Letter from Thomas Sun, New Haven, Conn., to Alfred E. Stearns, January 16, 1931


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Letter from Thomas Sun, New Haven, Conn., to Alfred E. Stearns, January 16, 1931


Letter from Thomas Sun, New Haven, Conn., to Alfred E. Stearns, January 16, 1931


My dear Dr. Stearns,

There is one thing which has been on my mind, and which I have been cherishing for the last three or four years, and this thing has never before "gotten” me as strongly as this year. To speak frankly and boldly I want to go home.

I have written to you several times previously concerning it, and I venture to bring up the matter before you again for any possible decision. I will have to admit that, for a man, I am a little sentimental, and the home always appeal more to me than it does to most men. For the past ten and a half years in the United States, I stayed in no one place long enough to enable me to call that place home—even Middlebury. I have now reached a certain stage and age when I need a home--a permanent home where I can be with my parents. I may be a little bit too young to speak thus, but one can not deny his most treasured desires.

As you know, Father and Mother are getting old. They have gone through uncountable sacrifices for my being here. I like to tell you everything, but that will be impossible--it is something very personal and private which I can not divulge. Therefore, I hope you will take my decision and think that it is the best thing for me to do, I have thought this over for the past three or four years, and after such a lengthy deliberation, I am bound to think that my decision is correct—inequivocably [sic] so.

You may think that since Charlie does not take the same attitude as I do, and there is no reason why I should want to go home any more than he does. To tell you frankly and most confidentially, my position is different. Why, I can not tell you. Beyond that I can not tell you, but I hope you will trust in my judgement in something in which I am vitally concerned.

I am not at all ashamed to say that I have cried some this year from sheer homesickness for Mother and Dad. I wish my English is good enough to tell you how much I want to go home, and what it means to me. To me, nothing matters except my home. I have lost interest in everything, and the work here is becoming to be a grudge, contrary to what I said to you in my last letter to you.

It is a grudge from which I learn little, because I have not my heart in it.

I can not help but think that Mother has not seen me for over ten years, and it will be, at least, eleven years before she can set her eyes on me again. I am the one for whom she has been living for--this I know--waiting anxiously, patiently, hopefully, and courageously to see her son come home a man of whom she can be proud. I left her when I was a child of ten. I have never been with my Mother at an age when I can appreciate her. Now I am old enough to understand and know what she means to me, and I do not want to be deprived of the most beautiful love in existance [sic]. The picture comes before me often--a picture which I have always remembered. When I was boarding a boat, which took me from Tientsin to Shanghai, I saw Mother crying in some darkened place so that she would not be seen. I did not even know enough then to go to say good-bye to her. Curse me! I did not even know enough then to cry. I did not even know enough then to realize that I was going away for eleven or more years. I did not even know enough then that I was not going to see her for a long time. After all, I have a heart. And that heart beats for my Mother. Am I to be denied of the person to whom I owe my very existance[sic]—Mother?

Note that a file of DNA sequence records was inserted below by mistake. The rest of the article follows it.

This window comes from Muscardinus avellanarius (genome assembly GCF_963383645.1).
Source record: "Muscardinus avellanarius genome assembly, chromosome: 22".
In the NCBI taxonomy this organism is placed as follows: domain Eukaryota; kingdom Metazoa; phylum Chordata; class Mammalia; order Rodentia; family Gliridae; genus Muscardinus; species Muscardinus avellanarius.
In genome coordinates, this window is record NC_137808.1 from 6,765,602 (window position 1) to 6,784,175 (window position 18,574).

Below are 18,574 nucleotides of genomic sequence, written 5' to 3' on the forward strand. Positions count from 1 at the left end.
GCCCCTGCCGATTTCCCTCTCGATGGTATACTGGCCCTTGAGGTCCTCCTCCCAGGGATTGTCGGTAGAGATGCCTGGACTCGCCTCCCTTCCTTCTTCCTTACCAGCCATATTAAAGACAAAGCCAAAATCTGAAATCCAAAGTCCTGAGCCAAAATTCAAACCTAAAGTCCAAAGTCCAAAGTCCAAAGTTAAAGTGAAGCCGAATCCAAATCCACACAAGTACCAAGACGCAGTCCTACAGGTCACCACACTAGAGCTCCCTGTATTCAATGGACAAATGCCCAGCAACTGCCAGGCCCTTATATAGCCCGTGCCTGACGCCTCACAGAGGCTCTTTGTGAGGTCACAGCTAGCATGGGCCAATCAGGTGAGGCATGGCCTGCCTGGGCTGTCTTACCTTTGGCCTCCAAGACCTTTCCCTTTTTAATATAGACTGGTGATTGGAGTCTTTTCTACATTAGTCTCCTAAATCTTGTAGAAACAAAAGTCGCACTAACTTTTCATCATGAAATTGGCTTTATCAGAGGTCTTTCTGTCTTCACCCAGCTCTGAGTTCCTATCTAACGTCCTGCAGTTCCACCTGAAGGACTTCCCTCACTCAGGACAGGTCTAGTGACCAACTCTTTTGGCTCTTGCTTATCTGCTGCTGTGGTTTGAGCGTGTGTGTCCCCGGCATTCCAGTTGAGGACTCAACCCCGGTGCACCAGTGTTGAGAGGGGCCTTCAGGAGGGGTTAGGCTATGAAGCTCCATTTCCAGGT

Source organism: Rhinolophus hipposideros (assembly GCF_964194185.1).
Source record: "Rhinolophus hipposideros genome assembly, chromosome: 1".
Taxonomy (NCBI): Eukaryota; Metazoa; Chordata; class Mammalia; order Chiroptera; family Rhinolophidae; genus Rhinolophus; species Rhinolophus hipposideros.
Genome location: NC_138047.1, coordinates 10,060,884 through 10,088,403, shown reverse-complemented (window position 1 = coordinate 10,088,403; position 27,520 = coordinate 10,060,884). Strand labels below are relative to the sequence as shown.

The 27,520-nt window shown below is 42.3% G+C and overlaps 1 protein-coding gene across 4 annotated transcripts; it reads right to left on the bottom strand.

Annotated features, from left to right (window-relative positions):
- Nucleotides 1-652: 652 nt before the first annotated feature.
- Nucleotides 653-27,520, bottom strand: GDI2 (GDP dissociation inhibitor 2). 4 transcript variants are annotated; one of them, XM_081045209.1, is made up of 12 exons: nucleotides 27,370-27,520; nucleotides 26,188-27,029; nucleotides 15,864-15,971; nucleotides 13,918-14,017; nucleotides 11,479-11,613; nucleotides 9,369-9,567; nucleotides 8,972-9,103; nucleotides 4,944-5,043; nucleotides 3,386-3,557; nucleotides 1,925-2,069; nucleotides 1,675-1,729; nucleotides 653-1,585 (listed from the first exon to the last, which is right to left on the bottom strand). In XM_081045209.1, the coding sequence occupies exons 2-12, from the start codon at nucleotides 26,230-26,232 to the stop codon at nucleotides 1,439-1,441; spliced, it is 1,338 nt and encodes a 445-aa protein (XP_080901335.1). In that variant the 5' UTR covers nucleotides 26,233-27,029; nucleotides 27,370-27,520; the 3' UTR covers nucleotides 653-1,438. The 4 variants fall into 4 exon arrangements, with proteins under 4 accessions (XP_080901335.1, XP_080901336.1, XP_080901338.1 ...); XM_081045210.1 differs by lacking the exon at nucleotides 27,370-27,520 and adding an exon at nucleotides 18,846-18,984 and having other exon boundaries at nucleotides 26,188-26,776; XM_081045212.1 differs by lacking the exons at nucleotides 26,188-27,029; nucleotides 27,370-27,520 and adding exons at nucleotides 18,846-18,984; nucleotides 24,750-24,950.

Since I received the news of the three deaths from home, I can not help but realize that my association with Mother was cut short by eleven years and may be more. Eleven years of the best part of my life--when I ought to be with her—when she ought to have me. Suppose the inevitable happens, and the last time I saw her was eleven years ago! Then, indeed, then, there will be little for which to live. I dread the thought of it, and yet I can not escape from it. God, give me strength.

I will lose nothing by going home. Home means more to me than any degree in existance[sic]—more than all the degrees put together. I can go home for a year or so and then come back again to finish my studies. If that is the condition under which I go home, I will keep it if Mother will come with me.

Can’t you do something? Something? Something so I can go home? Please try. I can not tell you what it means to me. I wish I can tell you everything, but it is impossible. Please do something, I beg of you.

Most sincerely,


Thomas Sun


Phillips Academy


January 16, 1931


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